December 7, 2009

Adoption & Family Tree Grafting

The search for your family history is the search for your family’s story and adoption stories are among the most compelling. Just watch the new ABC reality show “Find My Family”.(No, I’m not crying. I’ve got something in my eye. Stop looking at me!)

Adoption stories are stories of love and acceptance. I’ve been blessed to know many people who have been adopted and others who have adopted or are in the process of adopting. The bonds that are formed are like a mended bone - stronger than one that was never broken.

If you or someone you are researching has been adopted, it may be confusing to work on two family lines – the blood line and the adopted line. On the practical side, the blood line will reveal much about potential health. And on the sentimental side, one’s adoptive family history is just as important to them. Tracing both can get messy. Tracing a blood line for an adoptee might be difficult if records are sealed or misplaced. There are some hurdles no genealogist can clear. But don’t be discouraged. Time will tell. Until then, focus on what you can find and grow your family tree with what you have.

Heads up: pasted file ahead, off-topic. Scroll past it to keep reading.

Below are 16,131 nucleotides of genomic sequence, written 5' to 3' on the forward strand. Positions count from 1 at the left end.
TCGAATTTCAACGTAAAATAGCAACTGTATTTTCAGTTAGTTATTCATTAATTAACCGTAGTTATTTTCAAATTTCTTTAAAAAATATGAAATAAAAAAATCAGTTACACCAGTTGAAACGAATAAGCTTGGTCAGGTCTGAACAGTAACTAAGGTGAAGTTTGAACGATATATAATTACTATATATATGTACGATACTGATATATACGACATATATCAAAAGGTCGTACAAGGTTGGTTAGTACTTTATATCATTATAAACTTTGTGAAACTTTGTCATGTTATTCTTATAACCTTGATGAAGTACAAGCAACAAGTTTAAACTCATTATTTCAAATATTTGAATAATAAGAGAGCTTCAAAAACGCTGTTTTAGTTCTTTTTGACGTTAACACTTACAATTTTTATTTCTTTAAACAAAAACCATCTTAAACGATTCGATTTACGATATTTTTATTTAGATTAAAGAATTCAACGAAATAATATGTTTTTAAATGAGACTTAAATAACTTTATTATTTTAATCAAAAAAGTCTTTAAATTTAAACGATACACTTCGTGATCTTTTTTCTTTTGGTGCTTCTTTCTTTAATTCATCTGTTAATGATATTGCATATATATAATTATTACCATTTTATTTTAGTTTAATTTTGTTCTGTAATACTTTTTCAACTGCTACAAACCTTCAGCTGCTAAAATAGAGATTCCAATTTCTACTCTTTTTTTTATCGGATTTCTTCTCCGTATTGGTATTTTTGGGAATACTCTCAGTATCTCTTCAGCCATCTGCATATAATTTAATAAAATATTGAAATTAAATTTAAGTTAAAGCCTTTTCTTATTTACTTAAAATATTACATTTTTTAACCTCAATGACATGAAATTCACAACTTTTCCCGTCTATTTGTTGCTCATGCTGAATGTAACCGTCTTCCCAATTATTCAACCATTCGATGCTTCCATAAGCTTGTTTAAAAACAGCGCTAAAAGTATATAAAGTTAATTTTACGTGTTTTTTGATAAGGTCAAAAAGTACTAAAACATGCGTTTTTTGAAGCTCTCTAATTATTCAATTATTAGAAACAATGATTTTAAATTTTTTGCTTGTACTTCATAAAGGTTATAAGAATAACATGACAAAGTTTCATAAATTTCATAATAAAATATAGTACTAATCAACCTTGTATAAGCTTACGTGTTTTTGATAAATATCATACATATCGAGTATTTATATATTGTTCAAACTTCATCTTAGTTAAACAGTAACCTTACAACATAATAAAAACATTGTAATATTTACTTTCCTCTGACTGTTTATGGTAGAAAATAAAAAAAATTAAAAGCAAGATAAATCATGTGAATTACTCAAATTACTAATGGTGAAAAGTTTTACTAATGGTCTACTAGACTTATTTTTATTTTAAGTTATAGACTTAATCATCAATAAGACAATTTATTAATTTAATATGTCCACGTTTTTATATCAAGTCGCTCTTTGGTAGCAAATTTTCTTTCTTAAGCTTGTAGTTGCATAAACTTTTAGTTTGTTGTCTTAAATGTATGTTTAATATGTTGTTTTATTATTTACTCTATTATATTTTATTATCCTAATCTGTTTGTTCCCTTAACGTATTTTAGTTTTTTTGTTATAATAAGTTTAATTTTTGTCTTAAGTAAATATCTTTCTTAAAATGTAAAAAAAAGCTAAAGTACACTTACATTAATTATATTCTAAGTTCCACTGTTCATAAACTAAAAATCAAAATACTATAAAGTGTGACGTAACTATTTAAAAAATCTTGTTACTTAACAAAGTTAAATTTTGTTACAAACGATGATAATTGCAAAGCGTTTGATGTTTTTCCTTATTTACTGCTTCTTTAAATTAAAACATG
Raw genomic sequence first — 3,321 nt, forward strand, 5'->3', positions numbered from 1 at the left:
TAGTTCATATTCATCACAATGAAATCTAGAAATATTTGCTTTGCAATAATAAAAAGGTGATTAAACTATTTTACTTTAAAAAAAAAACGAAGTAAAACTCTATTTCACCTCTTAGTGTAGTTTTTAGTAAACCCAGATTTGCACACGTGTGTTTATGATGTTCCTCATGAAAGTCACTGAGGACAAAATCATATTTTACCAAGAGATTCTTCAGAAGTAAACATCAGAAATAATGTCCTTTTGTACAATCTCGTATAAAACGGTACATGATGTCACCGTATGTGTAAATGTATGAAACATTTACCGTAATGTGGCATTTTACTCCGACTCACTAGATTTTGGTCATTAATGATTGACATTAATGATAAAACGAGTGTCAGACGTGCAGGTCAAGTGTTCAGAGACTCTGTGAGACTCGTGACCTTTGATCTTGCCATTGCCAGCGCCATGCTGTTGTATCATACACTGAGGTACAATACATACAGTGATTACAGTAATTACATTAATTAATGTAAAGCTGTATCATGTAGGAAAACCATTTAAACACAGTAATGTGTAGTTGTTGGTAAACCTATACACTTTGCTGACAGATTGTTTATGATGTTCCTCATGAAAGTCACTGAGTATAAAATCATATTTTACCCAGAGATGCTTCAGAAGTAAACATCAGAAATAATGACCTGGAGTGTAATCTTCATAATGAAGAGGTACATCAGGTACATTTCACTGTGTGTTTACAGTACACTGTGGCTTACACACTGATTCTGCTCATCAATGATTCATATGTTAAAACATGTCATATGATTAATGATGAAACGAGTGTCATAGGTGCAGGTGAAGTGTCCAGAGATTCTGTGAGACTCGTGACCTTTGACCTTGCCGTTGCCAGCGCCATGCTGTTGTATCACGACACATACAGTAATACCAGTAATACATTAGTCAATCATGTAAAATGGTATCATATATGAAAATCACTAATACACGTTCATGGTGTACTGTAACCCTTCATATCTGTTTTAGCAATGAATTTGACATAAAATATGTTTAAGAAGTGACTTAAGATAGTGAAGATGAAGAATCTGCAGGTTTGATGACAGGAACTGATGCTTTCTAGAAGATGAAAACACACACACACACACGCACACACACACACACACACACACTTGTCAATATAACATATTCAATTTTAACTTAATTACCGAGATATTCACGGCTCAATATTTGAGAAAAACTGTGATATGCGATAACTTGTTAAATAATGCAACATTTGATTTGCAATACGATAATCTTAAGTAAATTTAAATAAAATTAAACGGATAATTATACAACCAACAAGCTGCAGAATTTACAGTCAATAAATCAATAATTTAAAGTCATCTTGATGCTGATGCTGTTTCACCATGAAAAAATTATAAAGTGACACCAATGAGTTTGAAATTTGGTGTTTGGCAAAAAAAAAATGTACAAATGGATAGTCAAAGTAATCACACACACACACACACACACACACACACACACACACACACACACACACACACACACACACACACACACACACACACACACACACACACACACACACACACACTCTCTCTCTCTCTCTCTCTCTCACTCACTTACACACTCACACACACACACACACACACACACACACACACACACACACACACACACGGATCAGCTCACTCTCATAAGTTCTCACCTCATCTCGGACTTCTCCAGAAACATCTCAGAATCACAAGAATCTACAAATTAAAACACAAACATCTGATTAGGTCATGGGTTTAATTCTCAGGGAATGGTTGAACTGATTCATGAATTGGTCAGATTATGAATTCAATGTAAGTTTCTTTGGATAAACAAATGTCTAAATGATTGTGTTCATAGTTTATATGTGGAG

Charting your family tree with both lines can also be difficult. There’s no standard for signifying an adoptive relationship so most people simply make a double-crowned tree with the adoptee at the bottom, fanning up to 3 or 4 parents (whatever the case may be), grafting the two families onto each other. It may look different but not every family tree has to fit the perfect “V” shaped mold. Just like grafted trees, they can be uniquely beautiful.

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